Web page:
Grade: A As you pull your sword from the necromancer’s chest, spraying their blood across the white ground, your companion is caught off-guard by a cone of fire spewing forth from the end of a rival sorcerer’s palm. You can only watch as your personal bodyguard is engulfed in flames, her last thoughts only on defending her thane. Before you can react, you hear it. The high-pitched whine of a blood dragon, come to claim your soul for the dragon lord Alduin. This is just another day in the wintry wastes of The Elder Scrolls V: Skyrim. In the years since the title’s predecessor, Oblivion, Bethesda has been hard at work producing some of the top roleplaying experiences this side of a d20. The first aspect of Skyrim gamers will notice is that the game borrows heavily from its sister series, Fallout. To some this evolution may make some gamers retire from the battlefield, but fans of the post-apocalyptic initiative may not see the light of day in time for finals. Whatever your role-playing preference may be, the game itself is beautiful, boundless and – to summarize using one colloquial Internet phrase – epic. Simply put, the game’s world is massive. Somewhere in the ballpark of 16 square miles, this dragon-infested territory represents one of the most expansive game maps in the history of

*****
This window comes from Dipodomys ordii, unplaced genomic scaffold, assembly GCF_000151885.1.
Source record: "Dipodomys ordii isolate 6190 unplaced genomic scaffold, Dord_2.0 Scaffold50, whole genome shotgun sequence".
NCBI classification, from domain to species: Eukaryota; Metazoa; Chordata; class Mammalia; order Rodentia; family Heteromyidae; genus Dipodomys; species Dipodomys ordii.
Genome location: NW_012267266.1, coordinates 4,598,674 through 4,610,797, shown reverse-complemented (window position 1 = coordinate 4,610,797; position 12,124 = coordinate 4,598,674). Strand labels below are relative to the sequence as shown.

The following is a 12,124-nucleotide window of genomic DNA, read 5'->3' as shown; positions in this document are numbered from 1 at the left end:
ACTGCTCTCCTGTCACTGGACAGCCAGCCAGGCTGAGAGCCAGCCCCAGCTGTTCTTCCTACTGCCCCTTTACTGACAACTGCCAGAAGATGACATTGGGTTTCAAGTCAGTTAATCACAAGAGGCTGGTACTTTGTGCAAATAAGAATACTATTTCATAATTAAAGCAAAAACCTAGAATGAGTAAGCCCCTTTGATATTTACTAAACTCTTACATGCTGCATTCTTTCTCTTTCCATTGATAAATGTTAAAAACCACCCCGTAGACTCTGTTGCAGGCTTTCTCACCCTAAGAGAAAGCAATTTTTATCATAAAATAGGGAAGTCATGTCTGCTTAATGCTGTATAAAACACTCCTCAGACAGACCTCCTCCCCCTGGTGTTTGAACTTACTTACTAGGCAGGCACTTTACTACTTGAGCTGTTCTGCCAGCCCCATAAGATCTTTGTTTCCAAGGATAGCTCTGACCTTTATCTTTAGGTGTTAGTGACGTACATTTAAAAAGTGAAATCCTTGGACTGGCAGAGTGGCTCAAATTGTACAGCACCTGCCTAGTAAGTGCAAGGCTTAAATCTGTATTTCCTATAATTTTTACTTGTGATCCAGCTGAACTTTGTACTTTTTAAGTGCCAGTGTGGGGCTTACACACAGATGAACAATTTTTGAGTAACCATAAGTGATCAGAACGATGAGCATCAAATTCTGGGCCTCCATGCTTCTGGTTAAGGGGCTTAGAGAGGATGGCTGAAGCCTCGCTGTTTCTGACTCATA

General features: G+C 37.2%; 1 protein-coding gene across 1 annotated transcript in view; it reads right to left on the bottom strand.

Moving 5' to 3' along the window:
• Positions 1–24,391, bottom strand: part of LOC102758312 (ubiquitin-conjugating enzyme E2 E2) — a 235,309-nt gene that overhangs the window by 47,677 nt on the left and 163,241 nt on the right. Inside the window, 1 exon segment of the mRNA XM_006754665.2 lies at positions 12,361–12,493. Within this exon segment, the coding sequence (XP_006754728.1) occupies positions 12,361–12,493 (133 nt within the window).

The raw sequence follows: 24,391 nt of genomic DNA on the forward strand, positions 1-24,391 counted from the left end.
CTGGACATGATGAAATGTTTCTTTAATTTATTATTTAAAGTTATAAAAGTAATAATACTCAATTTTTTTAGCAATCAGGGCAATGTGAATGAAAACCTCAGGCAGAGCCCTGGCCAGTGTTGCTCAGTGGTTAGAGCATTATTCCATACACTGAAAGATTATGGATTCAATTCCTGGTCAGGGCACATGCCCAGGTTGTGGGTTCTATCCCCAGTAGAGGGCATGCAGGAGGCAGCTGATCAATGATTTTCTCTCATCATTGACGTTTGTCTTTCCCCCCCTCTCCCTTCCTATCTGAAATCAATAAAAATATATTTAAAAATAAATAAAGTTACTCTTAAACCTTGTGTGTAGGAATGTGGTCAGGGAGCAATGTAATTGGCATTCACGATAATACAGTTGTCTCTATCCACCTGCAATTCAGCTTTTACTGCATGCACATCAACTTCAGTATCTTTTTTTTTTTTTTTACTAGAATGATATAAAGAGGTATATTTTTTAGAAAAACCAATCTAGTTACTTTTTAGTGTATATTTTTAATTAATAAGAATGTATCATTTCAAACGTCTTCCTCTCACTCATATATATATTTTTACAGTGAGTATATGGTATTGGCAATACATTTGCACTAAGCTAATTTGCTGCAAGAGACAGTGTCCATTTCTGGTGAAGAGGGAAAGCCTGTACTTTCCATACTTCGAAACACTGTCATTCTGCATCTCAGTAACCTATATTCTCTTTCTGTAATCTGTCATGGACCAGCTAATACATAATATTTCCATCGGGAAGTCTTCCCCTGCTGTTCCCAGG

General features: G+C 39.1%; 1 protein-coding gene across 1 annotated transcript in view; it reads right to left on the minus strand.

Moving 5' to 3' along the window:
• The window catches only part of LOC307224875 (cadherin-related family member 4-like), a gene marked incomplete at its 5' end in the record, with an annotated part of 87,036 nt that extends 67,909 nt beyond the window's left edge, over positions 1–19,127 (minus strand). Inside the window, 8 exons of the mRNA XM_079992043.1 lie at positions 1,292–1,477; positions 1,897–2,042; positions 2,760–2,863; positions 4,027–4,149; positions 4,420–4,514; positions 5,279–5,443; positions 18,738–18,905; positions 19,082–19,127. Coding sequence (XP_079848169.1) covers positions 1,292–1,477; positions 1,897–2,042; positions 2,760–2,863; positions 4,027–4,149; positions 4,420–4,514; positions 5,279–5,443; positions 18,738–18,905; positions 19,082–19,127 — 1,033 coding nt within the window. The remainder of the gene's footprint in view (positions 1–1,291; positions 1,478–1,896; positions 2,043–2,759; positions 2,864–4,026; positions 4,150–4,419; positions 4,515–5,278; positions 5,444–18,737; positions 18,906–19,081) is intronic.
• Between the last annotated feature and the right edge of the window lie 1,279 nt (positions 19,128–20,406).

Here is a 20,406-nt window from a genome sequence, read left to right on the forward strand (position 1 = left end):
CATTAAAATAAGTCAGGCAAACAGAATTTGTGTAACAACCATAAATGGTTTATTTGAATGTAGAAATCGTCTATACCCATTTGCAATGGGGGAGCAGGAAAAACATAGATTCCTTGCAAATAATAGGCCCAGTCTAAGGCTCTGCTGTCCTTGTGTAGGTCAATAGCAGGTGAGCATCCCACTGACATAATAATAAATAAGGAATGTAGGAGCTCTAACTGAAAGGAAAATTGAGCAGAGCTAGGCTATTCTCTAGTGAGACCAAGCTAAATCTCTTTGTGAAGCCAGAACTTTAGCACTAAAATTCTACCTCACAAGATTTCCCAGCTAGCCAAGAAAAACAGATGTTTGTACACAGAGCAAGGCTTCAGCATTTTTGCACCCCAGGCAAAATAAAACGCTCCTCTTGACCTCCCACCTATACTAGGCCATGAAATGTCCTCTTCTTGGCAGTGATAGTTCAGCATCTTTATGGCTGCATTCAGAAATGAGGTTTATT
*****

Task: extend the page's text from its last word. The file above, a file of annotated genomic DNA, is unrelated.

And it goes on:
the genre, though surprisingly, not the largest of the series. The winged lizards that inhabit Skyrim’s airspace both mold the game into an unforgettable experience and intentionally insult players, as dragons mostly come at inopportune times. Escorting the raiding party to eradicate a den of thieves? Not anymore. Just came from a multi-level dungeon that drained every last drop of healing in your satchel? Skyrim doesn’t care, meet dragon.

As a nicety, the game has taken companionship to new heights as picking up a compadre is more of a benefit than a hassle in the game’s abundant skirmishes. Early in the game’s main quest players pick up a housecarl (Read: underpaid lackey) that would follow the character on quests from here to the gates of Oblivion and back. The game’s main quest consists of stopping the dragon lord Alduin, The World Eater, from doing what he does best: eating the world. As the last Dovahkiin, players must join forces with the land’s greatest heroes of old to conquer the keep and stop Alduin from receiving his entree. As a dragon-born, players will conquer the scaled monstrosities and devour their ash-encrusted souls, providing the player further insight into the dragon language and a usable Thu’um – Dragon Shout – to cast on any who oppose their raucous wrath. What really separates Skyrim from its